If the only refereeing malfunction you saw this season was
Sunday night’s ejections of Rick Carlisle and Luka Doncic at the
end of the Dallas Mavericks’ loss to the Sacramento Kings, you
would think the NBA has a problem with hotheaded refs.
But the data shows differently, and technical fouls are actually
down this season compared to the previous two.
Through May 4, and the first 971 games played this season, there
have been 629 techs called against players, 105 called against head
coaches and two called against assistant coaches. That compares to
672 against players, 158 against coaches and 25 against assistant
coaches through 971 games last season. The previous season,
2018-19, there were 705 against players, 131 against head coaches
and eight techs called on assistant coaches through 971 games, per
“Everybody knows there has been a lot going on, and the COVID
thing has been trying on everyone. They’re trying their hardest,
but they are not perfect. We’ll all work through it,” one NBA head
coach said on condition of anonymity.
Disputes with referees are as old as wooden backboards and even
peach baskets, and on any given night there could be a flare-up
between a ref who has been on virtual lockdown in his hotel room
and a player and/or coach who has been experiencing the same thing.
League coronavirus protocols are very strict, and they have kept
teams confined to hotels on the road for a majority of the
The same goes for the refs, whose only exposure to other humans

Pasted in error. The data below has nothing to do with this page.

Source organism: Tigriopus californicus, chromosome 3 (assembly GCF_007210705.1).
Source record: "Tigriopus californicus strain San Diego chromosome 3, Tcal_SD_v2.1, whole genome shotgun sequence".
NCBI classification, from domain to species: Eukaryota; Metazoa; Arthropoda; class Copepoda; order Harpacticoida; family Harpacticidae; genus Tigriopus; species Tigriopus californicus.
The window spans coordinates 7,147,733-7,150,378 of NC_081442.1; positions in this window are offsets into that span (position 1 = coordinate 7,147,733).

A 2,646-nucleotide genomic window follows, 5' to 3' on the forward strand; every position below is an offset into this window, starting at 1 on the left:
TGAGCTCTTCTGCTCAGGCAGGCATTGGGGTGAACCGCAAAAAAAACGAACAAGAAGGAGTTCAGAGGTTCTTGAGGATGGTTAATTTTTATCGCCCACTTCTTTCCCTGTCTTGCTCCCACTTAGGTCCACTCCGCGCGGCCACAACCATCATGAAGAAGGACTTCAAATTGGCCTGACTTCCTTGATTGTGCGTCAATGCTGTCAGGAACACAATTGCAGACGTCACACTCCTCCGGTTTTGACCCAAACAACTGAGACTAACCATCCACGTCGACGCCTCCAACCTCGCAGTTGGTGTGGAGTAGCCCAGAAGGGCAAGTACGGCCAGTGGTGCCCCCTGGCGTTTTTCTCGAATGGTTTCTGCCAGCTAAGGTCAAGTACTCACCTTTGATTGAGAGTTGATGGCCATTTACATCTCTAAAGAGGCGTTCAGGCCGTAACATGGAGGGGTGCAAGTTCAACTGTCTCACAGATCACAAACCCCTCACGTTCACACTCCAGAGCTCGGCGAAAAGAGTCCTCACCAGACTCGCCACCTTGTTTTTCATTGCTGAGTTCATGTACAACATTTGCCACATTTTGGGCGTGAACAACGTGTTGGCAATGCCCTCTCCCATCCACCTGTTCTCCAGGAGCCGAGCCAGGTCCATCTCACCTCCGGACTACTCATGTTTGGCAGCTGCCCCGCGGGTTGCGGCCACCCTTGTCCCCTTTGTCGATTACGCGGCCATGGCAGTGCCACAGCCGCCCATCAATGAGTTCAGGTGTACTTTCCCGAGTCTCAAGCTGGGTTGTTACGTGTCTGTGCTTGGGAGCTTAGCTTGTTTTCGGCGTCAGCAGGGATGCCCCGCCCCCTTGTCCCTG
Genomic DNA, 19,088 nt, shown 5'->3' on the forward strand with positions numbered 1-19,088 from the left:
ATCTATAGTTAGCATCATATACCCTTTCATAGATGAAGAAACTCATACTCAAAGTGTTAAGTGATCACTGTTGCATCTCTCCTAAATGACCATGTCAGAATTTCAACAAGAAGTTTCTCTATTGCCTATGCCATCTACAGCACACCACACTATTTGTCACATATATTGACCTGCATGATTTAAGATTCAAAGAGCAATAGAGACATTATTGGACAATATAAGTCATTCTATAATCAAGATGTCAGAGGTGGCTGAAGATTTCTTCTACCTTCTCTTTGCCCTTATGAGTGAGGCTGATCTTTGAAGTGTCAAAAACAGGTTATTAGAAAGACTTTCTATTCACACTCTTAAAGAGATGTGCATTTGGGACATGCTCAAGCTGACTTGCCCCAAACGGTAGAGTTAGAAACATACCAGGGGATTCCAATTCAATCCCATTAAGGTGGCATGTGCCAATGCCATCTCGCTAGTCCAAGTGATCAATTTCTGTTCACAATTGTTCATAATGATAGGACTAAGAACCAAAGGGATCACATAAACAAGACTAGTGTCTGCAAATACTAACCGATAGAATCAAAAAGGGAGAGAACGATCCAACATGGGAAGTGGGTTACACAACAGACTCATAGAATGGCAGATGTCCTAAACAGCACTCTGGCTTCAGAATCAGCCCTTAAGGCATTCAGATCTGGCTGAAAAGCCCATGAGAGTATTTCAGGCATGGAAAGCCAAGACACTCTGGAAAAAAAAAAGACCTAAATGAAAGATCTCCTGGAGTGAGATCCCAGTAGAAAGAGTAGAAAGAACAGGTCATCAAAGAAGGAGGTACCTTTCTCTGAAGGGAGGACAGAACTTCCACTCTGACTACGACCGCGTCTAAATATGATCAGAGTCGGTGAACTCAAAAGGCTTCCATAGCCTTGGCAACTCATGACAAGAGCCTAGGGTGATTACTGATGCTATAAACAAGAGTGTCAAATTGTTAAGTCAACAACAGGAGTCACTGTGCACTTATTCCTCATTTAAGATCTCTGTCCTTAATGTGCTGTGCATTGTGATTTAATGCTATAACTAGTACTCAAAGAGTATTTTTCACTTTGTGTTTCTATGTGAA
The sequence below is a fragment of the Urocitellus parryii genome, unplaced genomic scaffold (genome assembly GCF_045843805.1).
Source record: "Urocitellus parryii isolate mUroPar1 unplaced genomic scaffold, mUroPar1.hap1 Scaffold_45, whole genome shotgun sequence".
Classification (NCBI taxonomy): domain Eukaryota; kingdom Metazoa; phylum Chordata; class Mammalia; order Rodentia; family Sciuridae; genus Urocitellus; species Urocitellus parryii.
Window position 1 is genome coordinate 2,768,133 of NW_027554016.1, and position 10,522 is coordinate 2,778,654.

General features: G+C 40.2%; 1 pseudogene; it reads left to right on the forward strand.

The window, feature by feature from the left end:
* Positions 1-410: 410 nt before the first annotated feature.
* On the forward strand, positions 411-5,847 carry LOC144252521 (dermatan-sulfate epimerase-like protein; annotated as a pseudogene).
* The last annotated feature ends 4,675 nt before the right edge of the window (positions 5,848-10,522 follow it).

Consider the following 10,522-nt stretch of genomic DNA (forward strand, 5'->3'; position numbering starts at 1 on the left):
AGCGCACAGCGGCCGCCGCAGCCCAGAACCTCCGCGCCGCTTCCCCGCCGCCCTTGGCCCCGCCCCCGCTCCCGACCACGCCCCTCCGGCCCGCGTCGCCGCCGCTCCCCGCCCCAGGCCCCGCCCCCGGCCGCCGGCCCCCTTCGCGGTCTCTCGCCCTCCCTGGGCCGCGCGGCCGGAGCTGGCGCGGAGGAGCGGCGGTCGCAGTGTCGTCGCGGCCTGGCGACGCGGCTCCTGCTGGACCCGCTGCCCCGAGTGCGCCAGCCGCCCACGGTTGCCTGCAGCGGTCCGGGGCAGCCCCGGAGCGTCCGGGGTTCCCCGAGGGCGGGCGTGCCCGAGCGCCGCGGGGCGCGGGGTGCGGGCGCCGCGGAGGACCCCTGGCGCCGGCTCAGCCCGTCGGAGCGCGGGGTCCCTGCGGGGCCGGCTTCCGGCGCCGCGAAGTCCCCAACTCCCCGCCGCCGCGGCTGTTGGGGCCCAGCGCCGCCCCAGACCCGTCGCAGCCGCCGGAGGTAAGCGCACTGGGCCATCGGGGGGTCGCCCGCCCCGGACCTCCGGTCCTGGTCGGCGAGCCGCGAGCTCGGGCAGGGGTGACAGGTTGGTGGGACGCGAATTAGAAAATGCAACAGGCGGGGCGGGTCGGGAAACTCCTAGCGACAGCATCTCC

often comes at arenas when the cameras are on.
And hence, we have viral moments of players and/or coaches
getting thrown out.
Doncic and Dwight Howard of Philadelphia lead the NBA with 15
techs each, one away from an automatic ejection. Russell Westbrook
of Washington has 13.
Among coaches, J.B. Bickerstaff of Cleveland, Scott Brooks of
Washington and Tom Thibodeau of the Knicks are tied for the league
lead with eight, and four other coaches have six techs behind
Techs are not inexpensive, either, even on NBA salaries. The
first five technicals each carry a $2,000 fine, the Nos. 6-10 cost
$3,000 apiece and Nos. 11-15 cost $4,000 apiece. A 16th tech
carries a $5,000 fine, and the one-game suspension that goes along
with it is unpaid, which makes it even costlier.
Doncic was livid following his ejection against the Kings in the
Doncic questioned why he got the second technical for throwing
the ball at the basket going into a timeout, and the team could
petition for another to get rescinded. Doncic had a tech rescinded
on April 2, and Howard had one he received on April 12
"If you get a tech for that, I don't know," Doncic said.
Doncic's first technical was for using inappropriate language
toward an official after being called for an offensive foul. Lead
official Rodney Mott said the second was for unsportsmanlike
conduct for throwing the ball the length of the court in
frustration instead of giving to an official.
Pool reporters are assigned each night by the league office in
case there is a need to question an official about a specific call.
In normal times, that reporter would go into the officials’ locker